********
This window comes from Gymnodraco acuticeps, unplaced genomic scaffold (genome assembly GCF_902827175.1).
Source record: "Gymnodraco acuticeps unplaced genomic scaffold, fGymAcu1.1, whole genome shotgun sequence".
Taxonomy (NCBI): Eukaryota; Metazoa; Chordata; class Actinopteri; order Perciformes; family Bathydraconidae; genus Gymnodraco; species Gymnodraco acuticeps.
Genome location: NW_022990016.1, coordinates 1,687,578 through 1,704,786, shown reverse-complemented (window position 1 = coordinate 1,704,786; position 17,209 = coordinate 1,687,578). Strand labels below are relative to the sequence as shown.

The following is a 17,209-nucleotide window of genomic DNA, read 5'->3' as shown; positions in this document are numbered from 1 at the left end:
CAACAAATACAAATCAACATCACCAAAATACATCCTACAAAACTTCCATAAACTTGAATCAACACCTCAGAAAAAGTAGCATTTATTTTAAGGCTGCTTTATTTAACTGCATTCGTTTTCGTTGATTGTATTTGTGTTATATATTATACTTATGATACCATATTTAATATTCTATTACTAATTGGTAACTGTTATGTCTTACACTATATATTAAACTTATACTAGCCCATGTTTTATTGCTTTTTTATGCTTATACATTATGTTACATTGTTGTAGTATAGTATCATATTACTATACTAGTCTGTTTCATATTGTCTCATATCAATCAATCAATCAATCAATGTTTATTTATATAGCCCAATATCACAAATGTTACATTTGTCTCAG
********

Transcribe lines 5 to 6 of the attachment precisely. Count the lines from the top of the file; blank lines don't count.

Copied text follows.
The following is a 17,209-nucleotide window of genomic DNA, read 5'->3' as shown; positions in this document are numbered from 1 at the left end:
CAACAAATACAAATCAACATCACCAAAATACATCCTACAAAACTTCCATAAACTTGAATCAACACCTCAGAAAAAGTAGCATTTATTTTAAGGCTGCTTTATTTAACTGCATTCGTTTTCGTTGATTGTATTTGTGTTATATATTATACTTATGATACCATATTTAATATTCTATTACTAATTGGTAACTGTTATGTCTTACACTATATATTAAACTTATACTAGCCCATGTTTTATTGCTTTTTTATGCTTATACATTATGTTACATTGTTGTAGTATAGTATCATATTACTATACTAGTCTGTTTCATATTGTCTCATATCAATCAATCAATCAATCAATGTTTATTTATATAGCCCAATATCACAAATGTTACATTTGTCTCAG